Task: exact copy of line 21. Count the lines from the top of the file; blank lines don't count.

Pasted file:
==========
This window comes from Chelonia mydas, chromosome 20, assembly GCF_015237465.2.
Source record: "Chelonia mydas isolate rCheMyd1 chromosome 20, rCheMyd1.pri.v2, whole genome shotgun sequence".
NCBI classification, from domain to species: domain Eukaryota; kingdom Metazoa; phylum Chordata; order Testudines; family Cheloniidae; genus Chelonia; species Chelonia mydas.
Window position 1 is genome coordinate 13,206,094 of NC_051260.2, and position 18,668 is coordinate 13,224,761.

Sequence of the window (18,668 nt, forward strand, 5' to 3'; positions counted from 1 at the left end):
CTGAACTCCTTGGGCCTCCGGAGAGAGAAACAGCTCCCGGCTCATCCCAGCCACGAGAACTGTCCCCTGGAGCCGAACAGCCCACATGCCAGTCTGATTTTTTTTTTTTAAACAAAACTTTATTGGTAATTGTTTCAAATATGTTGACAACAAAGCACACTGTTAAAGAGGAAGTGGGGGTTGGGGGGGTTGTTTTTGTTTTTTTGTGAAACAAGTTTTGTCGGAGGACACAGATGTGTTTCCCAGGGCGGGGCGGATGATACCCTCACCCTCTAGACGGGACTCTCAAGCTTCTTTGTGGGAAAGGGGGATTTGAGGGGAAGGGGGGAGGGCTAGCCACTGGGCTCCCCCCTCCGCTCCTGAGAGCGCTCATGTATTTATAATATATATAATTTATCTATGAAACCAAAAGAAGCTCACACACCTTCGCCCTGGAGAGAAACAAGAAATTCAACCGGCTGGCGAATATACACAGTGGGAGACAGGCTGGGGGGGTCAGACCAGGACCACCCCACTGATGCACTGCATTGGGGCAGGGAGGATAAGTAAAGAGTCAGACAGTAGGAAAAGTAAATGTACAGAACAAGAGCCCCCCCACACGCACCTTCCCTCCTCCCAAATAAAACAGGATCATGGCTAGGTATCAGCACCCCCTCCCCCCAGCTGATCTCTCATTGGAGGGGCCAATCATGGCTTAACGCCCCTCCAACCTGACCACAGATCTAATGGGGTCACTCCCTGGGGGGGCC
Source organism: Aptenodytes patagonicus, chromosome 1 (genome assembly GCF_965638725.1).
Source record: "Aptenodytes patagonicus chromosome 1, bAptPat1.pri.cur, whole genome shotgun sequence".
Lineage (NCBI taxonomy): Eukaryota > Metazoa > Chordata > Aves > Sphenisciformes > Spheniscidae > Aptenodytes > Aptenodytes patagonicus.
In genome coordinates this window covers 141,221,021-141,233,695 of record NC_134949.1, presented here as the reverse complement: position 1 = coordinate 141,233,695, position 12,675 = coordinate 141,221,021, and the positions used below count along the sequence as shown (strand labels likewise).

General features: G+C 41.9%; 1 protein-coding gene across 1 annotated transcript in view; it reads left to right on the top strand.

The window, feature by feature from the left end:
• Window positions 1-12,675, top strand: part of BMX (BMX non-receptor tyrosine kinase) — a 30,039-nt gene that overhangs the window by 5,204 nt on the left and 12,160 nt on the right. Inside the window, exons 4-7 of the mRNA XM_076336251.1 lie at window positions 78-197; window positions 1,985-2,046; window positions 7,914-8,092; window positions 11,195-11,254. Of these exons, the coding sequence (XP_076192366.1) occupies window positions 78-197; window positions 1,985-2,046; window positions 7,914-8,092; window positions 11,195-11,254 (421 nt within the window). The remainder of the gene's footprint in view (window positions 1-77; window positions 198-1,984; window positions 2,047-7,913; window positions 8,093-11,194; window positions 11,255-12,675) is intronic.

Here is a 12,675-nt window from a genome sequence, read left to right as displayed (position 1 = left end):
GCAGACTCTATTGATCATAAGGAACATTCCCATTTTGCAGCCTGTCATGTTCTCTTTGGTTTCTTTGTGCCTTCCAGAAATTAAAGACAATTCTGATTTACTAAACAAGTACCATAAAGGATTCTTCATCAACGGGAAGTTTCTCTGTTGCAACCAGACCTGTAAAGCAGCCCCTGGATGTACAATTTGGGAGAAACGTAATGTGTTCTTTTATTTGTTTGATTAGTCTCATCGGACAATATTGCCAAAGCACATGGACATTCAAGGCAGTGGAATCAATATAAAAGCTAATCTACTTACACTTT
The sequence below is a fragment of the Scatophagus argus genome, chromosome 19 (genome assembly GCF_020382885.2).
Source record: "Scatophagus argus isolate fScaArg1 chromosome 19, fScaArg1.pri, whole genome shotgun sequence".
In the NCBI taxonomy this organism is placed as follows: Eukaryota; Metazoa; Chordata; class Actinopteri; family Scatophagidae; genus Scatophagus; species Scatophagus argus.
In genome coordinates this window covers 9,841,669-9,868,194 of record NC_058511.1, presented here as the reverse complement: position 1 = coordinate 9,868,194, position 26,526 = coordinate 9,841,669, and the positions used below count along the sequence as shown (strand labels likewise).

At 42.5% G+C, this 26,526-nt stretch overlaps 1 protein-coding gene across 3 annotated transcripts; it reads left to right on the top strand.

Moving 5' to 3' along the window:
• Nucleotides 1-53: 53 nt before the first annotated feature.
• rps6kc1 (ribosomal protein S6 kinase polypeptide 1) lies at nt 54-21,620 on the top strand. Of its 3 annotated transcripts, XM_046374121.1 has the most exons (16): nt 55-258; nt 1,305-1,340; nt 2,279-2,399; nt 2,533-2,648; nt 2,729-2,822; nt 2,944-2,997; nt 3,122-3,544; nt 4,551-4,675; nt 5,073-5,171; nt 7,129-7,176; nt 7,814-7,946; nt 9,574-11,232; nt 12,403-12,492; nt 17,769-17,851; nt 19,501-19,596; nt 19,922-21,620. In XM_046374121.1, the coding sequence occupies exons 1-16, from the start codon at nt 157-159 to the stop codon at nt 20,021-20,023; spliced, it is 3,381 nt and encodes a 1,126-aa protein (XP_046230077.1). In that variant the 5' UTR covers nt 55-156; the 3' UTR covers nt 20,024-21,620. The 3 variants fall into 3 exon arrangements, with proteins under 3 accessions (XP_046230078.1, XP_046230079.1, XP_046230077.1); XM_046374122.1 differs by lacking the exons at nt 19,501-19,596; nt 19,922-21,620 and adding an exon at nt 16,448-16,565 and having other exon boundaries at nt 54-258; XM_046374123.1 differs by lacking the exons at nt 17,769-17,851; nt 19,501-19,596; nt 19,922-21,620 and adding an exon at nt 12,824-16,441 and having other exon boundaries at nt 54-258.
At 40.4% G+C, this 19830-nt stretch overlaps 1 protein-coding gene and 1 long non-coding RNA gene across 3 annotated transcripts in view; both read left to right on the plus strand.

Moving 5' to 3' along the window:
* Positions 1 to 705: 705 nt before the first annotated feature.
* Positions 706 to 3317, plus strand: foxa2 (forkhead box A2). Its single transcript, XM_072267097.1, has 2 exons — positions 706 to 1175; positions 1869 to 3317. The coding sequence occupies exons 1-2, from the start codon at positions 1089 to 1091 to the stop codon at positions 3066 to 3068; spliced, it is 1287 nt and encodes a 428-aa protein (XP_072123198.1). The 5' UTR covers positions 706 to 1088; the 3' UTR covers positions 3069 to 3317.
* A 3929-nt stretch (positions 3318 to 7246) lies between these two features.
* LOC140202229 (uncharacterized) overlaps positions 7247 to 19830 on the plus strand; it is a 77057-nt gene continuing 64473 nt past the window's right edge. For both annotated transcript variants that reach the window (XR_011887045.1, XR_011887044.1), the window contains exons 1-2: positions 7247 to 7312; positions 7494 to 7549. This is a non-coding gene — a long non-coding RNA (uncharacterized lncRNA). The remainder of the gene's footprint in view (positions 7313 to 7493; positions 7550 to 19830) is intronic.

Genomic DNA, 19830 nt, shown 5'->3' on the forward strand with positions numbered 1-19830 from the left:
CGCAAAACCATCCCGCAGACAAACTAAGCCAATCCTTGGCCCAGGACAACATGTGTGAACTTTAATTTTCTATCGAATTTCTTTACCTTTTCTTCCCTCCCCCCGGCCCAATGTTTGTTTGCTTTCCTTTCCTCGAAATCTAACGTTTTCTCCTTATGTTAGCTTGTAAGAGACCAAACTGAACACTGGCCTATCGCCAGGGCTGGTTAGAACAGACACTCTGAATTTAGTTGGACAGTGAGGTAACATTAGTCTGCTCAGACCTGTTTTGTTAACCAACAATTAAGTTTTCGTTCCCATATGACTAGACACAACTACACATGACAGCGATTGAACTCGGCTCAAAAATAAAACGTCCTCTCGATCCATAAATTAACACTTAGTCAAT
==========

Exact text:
Moving 5' to 3' along the window: